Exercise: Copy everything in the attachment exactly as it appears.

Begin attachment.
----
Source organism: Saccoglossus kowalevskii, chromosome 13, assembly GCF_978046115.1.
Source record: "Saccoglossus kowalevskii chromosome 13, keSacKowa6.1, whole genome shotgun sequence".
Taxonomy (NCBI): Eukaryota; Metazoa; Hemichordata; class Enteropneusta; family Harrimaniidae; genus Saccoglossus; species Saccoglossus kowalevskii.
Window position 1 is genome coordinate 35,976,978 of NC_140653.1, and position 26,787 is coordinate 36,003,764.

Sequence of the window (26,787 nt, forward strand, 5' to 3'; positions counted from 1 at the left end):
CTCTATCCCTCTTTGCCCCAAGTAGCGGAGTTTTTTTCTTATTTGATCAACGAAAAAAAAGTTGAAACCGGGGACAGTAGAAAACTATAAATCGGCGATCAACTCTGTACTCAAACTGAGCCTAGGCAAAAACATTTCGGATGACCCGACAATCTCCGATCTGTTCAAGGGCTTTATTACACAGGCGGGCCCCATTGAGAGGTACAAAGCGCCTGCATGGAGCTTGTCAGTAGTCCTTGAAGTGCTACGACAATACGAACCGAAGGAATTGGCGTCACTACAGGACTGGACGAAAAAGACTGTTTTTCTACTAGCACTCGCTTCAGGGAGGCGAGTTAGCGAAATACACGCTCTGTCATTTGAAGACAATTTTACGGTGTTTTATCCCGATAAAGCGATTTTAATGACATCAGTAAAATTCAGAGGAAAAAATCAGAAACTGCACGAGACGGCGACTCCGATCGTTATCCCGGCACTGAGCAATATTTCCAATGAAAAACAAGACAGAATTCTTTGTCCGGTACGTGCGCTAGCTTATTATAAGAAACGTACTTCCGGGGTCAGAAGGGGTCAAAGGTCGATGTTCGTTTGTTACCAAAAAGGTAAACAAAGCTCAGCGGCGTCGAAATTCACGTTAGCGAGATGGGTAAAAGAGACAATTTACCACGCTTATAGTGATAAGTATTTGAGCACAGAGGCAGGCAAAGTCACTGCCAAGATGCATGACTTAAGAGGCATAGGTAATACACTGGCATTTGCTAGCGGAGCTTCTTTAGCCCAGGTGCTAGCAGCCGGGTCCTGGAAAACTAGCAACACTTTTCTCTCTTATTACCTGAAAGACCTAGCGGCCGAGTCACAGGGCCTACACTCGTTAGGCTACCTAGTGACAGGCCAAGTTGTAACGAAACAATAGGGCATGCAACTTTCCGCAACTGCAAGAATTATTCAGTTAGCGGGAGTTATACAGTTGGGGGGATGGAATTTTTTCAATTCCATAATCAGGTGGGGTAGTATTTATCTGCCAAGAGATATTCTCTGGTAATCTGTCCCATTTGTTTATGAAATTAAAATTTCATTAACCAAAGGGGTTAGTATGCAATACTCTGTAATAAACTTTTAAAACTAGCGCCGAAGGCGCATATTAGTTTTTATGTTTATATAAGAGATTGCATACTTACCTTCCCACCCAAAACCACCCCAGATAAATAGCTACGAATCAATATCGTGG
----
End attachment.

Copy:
Source organism: Saccoglossus kowalevskii, chromosome 13, assembly GCF_978046115.1.
Source record: "Saccoglossus kowalevskii chromosome 13, keSacKowa6.1, whole genome shotgun sequence".
Taxonomy (NCBI): Eukaryota; Metazoa; Hemichordata; class Enteropneusta; family Harrimaniidae; genus Saccoglossus; species Saccoglossus kowalevskii.
Window position 1 is genome coordinate 35,976,978 of NC_140653.1, and position 26,787 is coordinate 36,003,764.

Sequence of the window (26,787 nt, forward strand, 5' to 3'; positions counted from 1 at the left end):
CTCTATCCCTCTTTGCCCCAAGTAGCGGAGTTTTTTTCTTATTTGATCAACGAAAAAAAAGTTGAAACCGGGGACAGTAGAAAACTATAAATCGGCGATCAACTCTGTACTCAAACTGAGCCTAGGCAAAAACATTTCGGATGACCCGACAATCTCCGATCTGTTCAAGGGCTTTATTACACAGGCGGGCCCCATTGAGAGGTACAAAGCGCCTGCATGGAGCTTGTCAGTAGTCCTTGAAGTGCTACGACAATACGAACCGAAGGAATTGGCGTCACTACAGGACTGGACGAAAAAGACTGTTTTTCTACTAGCACTCGCTTCAGGGAGGCGAGTTAGCGAAATACACGCTCTGTCATTTGAAGACAATTTTACGGTGTTTTATCCCGATAAAGCGATTTTAATGACATCAGTAAAATTCAGAGGAAAAAATCAGAAACTGCACGAGACGGCGACTCCGATCGTTATCCCGGCACTGAGCAATATTTCCAATGAAAAACAAGACAGAATTCTTTGTCCGGTACGTGCGCTAGCTTATTATAAGAAACGTACTTCCGGGGTCAGAAGGGGTCAAAGGTCGATGTTCGTTTGTTACCAAAAAGGTAAACAAAGCTCAGCGGCGTCGAAATTCACGTTAGCGAGATGGGTAAAAGAGACAATTTACCACGCTTATAGTGATAAGTATTTGAGCACAGAGGCAGGCAAAGTCACTGCCAAGATGCATGACTTAAGAGGCATAGGTAATACACTGGCATTTGCTAGCGGAGCTTCTTTAGCCCAGGTGCTAGCAGCCGGGTCCTGGAAAACTAGCAACACTTTTCTCTCTTATTACCTGAAAGACCTAGCGGCCGAGTCACAGGGCCTACACTCGTTAGGCTACCTAGTGACAGGCCAAGTTGTAACGAAACAATAGGGCATGCAACTTTCCGCAACTGCAAGAATTATTCAGTTAGCGGGAGTTATACAGTTGGGGGGATGGAATTTTTTCAATTCCATAATCAGGTGGGGTAGTATTTATCTGCCAAGAGATATTCTCTGGTAATCTGTCCCATTTGTTTATGAAATTAAAATTTCATTAACCAAAGGGGTTAGTATGCAATACTCTGTAATAAACTTTTAAAACTAGCGCCGAAGGCGCATATTAGTTTTTATGTTTATATAAGAGATTGCATACTTACCTTCCCACCCAAAACCACCCCAGATAAATAGCTACGAATCAATATCGTGG